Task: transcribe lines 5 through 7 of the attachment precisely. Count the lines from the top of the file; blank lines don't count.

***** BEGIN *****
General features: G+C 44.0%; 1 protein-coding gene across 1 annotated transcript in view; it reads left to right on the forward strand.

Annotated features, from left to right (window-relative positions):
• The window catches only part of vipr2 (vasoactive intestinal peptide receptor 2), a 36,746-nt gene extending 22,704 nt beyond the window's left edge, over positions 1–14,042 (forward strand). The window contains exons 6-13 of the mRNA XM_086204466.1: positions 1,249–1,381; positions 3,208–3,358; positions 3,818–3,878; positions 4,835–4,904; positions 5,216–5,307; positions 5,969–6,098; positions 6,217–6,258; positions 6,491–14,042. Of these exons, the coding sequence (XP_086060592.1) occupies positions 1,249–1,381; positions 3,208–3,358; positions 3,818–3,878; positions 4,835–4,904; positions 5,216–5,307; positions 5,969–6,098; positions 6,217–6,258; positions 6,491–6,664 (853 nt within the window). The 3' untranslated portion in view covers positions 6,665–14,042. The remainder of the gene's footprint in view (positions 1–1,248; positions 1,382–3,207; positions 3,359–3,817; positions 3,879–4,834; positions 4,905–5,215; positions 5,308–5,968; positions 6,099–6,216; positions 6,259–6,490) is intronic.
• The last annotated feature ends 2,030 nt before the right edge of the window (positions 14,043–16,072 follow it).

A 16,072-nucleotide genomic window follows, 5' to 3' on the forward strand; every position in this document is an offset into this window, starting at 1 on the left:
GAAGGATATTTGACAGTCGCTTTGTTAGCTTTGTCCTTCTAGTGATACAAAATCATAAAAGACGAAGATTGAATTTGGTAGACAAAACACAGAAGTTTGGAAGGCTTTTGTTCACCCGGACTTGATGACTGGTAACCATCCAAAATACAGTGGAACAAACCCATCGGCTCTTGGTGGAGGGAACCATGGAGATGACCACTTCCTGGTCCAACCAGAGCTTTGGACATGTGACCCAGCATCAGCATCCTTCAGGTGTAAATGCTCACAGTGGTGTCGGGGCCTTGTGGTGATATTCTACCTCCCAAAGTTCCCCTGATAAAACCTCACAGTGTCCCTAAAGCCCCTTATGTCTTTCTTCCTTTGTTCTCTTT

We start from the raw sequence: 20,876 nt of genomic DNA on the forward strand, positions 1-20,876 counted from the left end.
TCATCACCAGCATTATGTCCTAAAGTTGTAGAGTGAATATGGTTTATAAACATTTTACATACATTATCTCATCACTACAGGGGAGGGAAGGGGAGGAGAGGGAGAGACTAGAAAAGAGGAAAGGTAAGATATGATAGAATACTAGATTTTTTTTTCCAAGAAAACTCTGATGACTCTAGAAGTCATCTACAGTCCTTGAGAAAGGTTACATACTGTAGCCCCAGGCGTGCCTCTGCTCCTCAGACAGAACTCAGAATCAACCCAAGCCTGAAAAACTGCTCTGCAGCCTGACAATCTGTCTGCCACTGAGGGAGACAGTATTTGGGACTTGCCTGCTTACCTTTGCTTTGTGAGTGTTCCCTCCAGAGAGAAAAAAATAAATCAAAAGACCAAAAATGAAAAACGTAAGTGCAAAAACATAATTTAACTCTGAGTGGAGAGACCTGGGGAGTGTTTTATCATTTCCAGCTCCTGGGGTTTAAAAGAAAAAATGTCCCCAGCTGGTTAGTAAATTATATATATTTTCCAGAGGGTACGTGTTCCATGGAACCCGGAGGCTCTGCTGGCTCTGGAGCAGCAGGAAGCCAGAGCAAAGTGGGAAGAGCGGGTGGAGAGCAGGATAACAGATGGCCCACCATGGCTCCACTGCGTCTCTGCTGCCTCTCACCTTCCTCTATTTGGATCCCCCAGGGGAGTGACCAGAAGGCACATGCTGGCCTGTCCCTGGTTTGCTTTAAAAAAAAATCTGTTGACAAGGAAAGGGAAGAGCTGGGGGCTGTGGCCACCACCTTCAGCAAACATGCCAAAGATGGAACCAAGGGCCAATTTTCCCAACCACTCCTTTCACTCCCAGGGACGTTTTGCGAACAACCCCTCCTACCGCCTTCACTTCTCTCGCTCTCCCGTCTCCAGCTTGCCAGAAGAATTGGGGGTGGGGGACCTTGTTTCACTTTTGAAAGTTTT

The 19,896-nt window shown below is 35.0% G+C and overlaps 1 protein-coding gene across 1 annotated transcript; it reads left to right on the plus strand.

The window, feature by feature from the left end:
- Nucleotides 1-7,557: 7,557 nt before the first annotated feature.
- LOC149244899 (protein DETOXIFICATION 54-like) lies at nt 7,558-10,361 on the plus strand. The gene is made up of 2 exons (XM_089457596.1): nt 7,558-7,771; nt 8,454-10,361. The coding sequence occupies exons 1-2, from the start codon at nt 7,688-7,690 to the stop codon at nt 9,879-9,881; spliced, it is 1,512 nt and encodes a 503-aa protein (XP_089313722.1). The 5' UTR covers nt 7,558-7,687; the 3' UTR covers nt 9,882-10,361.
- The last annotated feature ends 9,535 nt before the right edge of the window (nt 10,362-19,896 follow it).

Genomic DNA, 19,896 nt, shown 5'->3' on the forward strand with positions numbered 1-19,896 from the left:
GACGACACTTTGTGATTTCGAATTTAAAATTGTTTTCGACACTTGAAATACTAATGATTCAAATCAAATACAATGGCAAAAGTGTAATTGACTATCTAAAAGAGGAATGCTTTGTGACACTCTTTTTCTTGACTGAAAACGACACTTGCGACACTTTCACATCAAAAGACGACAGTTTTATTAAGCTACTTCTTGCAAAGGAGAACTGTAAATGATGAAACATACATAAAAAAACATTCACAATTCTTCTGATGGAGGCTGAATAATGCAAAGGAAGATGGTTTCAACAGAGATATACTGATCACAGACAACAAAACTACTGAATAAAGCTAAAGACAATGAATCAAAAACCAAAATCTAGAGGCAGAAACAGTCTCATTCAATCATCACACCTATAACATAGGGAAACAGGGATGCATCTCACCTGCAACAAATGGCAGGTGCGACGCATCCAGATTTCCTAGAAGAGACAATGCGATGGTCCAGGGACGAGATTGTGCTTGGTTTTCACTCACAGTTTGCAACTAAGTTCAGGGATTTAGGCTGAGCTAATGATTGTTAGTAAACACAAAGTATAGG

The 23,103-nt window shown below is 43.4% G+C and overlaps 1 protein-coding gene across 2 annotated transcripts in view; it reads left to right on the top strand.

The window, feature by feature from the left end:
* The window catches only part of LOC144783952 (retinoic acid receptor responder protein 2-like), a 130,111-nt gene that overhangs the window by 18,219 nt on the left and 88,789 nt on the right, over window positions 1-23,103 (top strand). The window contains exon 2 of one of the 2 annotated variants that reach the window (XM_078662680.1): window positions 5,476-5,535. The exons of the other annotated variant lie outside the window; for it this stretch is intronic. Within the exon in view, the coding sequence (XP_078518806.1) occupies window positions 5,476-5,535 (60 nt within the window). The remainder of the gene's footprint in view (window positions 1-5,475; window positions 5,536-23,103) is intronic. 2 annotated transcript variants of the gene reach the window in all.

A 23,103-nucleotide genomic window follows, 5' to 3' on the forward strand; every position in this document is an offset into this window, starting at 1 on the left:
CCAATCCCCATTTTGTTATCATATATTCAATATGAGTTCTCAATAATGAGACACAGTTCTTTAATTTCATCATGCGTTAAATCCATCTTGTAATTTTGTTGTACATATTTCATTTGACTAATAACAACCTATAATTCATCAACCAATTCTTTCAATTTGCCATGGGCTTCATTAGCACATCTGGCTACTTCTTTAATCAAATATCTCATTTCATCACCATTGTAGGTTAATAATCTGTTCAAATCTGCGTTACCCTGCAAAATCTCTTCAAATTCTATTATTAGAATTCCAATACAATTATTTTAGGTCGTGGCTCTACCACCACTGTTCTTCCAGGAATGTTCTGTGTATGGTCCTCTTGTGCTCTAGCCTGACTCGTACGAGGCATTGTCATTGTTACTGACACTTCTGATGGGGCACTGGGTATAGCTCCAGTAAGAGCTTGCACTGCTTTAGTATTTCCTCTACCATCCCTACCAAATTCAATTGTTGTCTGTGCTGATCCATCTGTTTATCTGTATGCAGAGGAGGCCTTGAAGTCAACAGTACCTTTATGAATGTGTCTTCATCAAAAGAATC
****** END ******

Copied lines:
A 16,072-nucleotide genomic window follows, 5' to 3' on the forward strand; every position in this document is an offset into this window, starting at 1 on the left:
GAAGGATATTTGACAGTCGCTTTGTTAGCTTTGTCCTTCTAGTGATACAAAATCATAAAAGACGAAGATTGAATTTGGTAGACAAAACACAGAAGTTTGGAAGGCTTTTGTTCACCCGGACTTGATGACTGGTAACCATCCAAAATACAGTGGAACAAACCCATCGGCTCTTGGTGGAGGGAACCATGGAGATGACCACTTCCTGGTCCAACCAGAGCTTTGGACATGTGACCCAGCATCAGCATCCTTCAGGTGTAAATGCTCACAGTGGTGTCGGGGCCTTGTGGTGATATTCTACCTCCCAAAGTTCCCCTGATAAAACCTCACAGTGTCCCTAAAGCCCCTTATGTCTTTCTTCCTTTGTTCTCTTT

We start from the raw sequence: 20,876 nt of genomic DNA on the forward strand, positions 1-20,876 counted from the left end.